In his website, Alan Knox talks a bit about what it means to have ekklesia.

For layman’s terms, in this blog, I’d like to give you 10 things that helped me finally land in a house of worship that has made me truly love Sundays. If you hit seven out of 10 of these, you’re likely in the right place for you! If not, perhaps it’s time to rethink where you’re worshipping.

10 Things to Avoid PTCS – Post Traumatic Church Syndrome

1. Outrageous hospitality: Are people smiling? Are they greeting you? Are they generally happy to welcome you or do they look at you like you’ve got three heads and want to shoot darts in your head?

2. The children’s ministry: Are they open to all kinds of children, from special needs to the truly obnoxious? Is it a place where your babies can grow in God’s Word, or is it just babysitting your heathens?

3. The pastors: Are they relatable? Do they engage you with stories from their own lives, interwoven with the Bible, so that you can see how God’s Word relates to you? Do they practice what they preach or is your hot, new age minister, winking at you over the offering plate?

4. Prayer: Do they encourage you to pray – both in the service and outside the service? Are people really praying, or are they just closing their eyes and sleeping?

5. The teaching: Does the church you attend actively encourage you to read God’s Word? Do you study it at the service so that you’re not just “blindly” believing but can bring an intelligence to your faith? Does the teaching bring you to relationship with God and others, or does it feel like an ugly school marm shoving rules down your throat?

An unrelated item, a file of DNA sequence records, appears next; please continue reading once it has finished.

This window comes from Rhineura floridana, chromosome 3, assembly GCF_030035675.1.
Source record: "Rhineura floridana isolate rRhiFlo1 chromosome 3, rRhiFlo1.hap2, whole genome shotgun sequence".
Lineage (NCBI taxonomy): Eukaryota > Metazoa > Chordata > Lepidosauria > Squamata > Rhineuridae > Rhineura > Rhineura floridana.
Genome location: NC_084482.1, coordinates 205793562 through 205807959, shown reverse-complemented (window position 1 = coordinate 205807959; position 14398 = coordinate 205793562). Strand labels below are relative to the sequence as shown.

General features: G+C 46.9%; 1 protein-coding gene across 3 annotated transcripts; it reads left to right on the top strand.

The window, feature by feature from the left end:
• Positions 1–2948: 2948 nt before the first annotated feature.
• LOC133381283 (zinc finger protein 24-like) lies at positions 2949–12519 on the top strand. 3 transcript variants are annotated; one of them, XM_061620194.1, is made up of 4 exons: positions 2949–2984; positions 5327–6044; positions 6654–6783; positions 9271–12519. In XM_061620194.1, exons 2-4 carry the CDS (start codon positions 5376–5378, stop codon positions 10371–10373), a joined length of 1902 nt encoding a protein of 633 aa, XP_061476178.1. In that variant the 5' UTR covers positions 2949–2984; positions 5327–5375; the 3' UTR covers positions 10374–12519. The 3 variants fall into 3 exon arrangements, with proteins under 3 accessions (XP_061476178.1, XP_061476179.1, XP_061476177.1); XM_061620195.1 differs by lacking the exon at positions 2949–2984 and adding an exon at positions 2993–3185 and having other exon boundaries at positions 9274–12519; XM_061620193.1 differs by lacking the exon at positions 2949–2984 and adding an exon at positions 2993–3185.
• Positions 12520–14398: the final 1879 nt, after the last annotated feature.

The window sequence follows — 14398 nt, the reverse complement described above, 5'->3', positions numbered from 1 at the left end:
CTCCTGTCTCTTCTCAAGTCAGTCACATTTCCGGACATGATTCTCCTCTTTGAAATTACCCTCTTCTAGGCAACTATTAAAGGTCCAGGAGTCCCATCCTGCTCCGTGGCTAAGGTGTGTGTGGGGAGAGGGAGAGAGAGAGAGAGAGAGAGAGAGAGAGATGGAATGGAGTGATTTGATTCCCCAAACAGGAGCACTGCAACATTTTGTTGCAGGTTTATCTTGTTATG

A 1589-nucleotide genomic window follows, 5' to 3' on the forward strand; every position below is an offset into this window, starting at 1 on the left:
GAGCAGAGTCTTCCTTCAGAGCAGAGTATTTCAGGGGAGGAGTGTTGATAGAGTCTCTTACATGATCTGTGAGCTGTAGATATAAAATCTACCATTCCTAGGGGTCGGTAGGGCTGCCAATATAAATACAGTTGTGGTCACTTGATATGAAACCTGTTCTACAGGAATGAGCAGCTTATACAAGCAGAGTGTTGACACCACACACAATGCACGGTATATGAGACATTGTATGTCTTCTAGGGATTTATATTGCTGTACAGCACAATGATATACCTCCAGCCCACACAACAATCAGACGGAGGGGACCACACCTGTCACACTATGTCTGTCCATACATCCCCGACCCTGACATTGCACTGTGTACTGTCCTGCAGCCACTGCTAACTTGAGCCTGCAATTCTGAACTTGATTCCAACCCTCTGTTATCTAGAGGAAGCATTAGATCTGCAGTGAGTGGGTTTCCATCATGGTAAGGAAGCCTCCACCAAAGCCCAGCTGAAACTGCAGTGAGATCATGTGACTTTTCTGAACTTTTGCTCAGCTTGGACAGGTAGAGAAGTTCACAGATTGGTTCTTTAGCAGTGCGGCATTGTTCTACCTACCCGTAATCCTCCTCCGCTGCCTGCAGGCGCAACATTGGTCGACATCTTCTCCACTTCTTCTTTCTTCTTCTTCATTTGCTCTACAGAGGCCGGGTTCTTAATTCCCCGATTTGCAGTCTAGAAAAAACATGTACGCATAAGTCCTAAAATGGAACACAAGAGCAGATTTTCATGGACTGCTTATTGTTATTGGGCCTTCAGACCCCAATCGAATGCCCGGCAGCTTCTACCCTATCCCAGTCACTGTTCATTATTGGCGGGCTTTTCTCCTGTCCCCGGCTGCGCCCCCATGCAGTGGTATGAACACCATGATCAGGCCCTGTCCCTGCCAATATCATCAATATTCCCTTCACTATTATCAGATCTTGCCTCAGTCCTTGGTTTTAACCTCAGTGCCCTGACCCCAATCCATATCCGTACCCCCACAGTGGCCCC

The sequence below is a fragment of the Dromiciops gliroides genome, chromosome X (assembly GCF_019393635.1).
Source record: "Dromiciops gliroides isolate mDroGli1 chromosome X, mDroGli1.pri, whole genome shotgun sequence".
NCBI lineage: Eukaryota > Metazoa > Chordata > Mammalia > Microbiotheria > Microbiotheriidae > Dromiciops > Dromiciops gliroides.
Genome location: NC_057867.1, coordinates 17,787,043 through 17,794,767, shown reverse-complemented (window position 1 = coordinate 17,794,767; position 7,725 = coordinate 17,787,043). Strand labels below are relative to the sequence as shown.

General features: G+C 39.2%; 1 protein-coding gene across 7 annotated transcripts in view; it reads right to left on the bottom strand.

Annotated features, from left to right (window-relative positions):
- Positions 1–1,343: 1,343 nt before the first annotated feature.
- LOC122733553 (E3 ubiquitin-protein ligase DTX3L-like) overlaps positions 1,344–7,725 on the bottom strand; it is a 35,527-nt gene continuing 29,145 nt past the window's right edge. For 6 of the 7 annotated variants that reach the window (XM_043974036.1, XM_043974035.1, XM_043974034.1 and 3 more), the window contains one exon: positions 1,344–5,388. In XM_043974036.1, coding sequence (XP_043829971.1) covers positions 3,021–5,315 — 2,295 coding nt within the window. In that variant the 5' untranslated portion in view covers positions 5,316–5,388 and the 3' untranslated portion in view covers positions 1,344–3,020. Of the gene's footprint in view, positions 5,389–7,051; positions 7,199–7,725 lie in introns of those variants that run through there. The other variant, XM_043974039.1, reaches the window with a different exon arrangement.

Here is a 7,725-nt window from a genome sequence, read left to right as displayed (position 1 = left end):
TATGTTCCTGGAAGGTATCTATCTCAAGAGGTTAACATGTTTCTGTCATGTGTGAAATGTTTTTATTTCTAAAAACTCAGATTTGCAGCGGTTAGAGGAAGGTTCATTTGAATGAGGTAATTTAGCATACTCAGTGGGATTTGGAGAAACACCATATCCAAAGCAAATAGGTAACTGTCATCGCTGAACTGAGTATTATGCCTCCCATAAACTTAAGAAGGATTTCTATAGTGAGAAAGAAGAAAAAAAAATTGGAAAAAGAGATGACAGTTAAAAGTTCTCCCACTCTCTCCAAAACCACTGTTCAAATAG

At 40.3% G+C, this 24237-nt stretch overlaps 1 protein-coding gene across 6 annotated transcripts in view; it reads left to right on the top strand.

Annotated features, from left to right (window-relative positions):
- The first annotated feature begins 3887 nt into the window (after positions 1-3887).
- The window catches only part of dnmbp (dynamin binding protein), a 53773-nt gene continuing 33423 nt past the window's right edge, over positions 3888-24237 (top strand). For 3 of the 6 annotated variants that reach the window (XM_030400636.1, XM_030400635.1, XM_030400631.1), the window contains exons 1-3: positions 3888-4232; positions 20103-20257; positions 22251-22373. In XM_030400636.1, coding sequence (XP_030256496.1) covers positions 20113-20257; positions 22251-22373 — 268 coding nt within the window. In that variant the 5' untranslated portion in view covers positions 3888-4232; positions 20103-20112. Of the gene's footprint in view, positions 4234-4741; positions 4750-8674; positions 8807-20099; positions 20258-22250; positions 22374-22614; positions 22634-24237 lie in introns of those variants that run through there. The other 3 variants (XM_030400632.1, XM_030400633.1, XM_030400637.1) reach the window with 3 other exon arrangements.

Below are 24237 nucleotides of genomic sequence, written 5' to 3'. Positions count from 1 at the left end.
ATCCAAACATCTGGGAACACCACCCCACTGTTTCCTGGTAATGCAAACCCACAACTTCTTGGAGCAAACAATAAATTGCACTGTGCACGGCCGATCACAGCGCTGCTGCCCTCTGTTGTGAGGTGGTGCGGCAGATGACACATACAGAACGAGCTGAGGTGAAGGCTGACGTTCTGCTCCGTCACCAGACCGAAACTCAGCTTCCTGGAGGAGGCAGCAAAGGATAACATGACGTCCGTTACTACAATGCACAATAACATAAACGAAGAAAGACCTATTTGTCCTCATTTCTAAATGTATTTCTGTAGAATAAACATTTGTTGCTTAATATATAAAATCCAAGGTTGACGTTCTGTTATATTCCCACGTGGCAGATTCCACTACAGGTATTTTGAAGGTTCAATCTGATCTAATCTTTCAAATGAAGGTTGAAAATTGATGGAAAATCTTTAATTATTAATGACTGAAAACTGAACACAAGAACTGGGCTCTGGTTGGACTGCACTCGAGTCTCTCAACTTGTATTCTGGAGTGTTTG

6. Small groups: If your church is large, can you join a small group to break down the pastor’s message for the week? If it’s a small church, are they actively including you in their social activities or do you feel church is one more place to social climb and gossip?

7. The music: Does the music move you or send you into a choir-induced coma? Do you feel invigorated or does the idea of listening to hold-music at the DMV sound more inspiring?

8. Outreach: Does this church practice what it preaches? Is there lots of opportunity to share the Gospel with others or does the term “outreach” simply mean they are “Out” to “reach” into your pockets to build a fancier play area for their fancy preschool patrons?

9. Joy and laughter:  Yes, I said “laughter.” Do you feel this is a place that takes Jesus seriously but doesn’t take themselves so seriously? Is this a place you can relax to learn about how Jesus can transform your life and, God forbid, smile while doing so?

10. The perfection factor: Is your church a place you can show up just as you are? Say you have a drinking problem and you know it. Can you only show up when you are sober, or can you show up broken and hurting – just as you are – and find people who will love on you, pray for you and, of course, hold you accountable?

As our pastor talked about a few months back, putting two swords side by side on a table does nothing but produce dullness. It’s the same with people we hang out with. But when swords rub against each other,  – as often people do – they get sharp. That’s what church should be.

Iron sharpeneth iron; so a man sharpeneth the countenance of his friend. —Proverbs 27:17

Given I never iron my husband’s clothes – for our new casual church or for work – this is the verse for me! I sure hope you feel find sharp people at your place of worship. If so, let me hear about it. If not, I want to hear about it also!